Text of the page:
The end of the year is here for self- employed small business owners. (Sole Proprietors) A sole proprietor is a type of business entity that is owned by one individual and where there is no legal distinction between the owner and the business. The owner receives all profits and is responsible for all debts. The yearend profits of the business are combined with all other income that an individual might have and taxes are paid at the current personal tax rate.

Sole proprietors often feel overwhelmed, confused and nervous about preparing for their yearly tax filing; especially those new entrepreneurs that do not have a business or accounting background.

Your business year ends on December 31st each year and steps need to be taken to ensure you are not overpaying or underpaying the tax man. It starts with making sure your bookkeeping is done and up to date. Here is a checklist of task that should be completed every year.

End of Year Bookkeeping Checklist:

  • Reconcile Your Bank Account. This will make sure that an expense or deposit (sale) is not missing. Don’t forget about those monthly bank fees.
  • Catch Up On Invoices. Do you have work or product that you have completed but not invoiced for yet?
  • Record Transactions. – Have you imported or posted into your accounting system all transaction from your bank accounts, PayPal accounts, and credit card accounts. Search your pockets for receipts missed.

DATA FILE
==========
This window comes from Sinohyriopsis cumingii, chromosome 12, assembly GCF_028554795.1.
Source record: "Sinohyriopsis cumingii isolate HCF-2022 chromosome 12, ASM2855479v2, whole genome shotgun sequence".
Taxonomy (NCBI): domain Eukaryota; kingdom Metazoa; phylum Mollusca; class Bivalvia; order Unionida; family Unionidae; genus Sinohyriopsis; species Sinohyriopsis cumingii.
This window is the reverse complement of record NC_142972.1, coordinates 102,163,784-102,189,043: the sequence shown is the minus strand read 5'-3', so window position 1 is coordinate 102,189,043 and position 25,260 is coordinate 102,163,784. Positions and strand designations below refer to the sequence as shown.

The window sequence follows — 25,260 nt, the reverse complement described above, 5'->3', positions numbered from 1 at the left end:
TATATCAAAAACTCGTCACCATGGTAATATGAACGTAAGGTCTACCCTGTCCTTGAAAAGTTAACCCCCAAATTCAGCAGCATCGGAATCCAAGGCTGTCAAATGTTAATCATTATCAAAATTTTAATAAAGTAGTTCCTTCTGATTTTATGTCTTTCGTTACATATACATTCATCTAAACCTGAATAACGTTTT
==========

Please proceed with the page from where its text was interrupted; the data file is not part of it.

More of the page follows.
• Personal Expenses. – are you missing any income or expense transaction related to the business that were deposited or paid from your personal bank account.
  • Categorize Expenses. – Make sure all of your income and expenses have been properly categorized to the correct business expense account.
  • Don’t Forget Mileage. – Have you recorded all the time spent in the car? Your daily commute doesn’t count.
  • Don’t Forget Home Office Expense Allowances. If you are operating your business from your home you may be entitled to expense a portion of your mortgage interest and utilities. Check with your accounting professional for your percentage.
  • Pay Your Estimated Taxes. Your tax return must be filed by June 15th of the following year. If you owe taxes and to avoid penalties be sure you’ve paid enough in estimated taxes for the year. If you need to make an additional instalment do it before April 30.

  • Check your Income Statement. Compared to prior years. Review for posting errors any amounts that have increased or decreased significantly.
  • Don’t forget to reverse stale dated cheques! 6 months from date of issue.
  • Record any year end accrual entries –and depreciation if applicable.
  • Check Accounts Receivable and Accounts Payable for accuracy.
  • Bad debt write offs, if any. (and hopefully there aren’t!)
  • Prepare A Budget for Next Year. To start creating a new budget take your profit and loss statement in your accounting software from this year and export it to an spreadsheet, and then you can easily add formulas to increase revenue next year by a percentage or reduce some of your expenses.
  • Do a review of your current insurance coverage. Life, business and equipment insurance, Is it adequate.

Armed with this checklist and the help of your accounting professional your year end will go much smoother. Your business books will be error free and your tax return will be accurate.

Soma Small Business Solutions

Dianne Mueller CPB – Certified Professional Bookkeeper
Institute of Professional Bookkeepers of Canada, Chair

Sage 50 Certified Instructor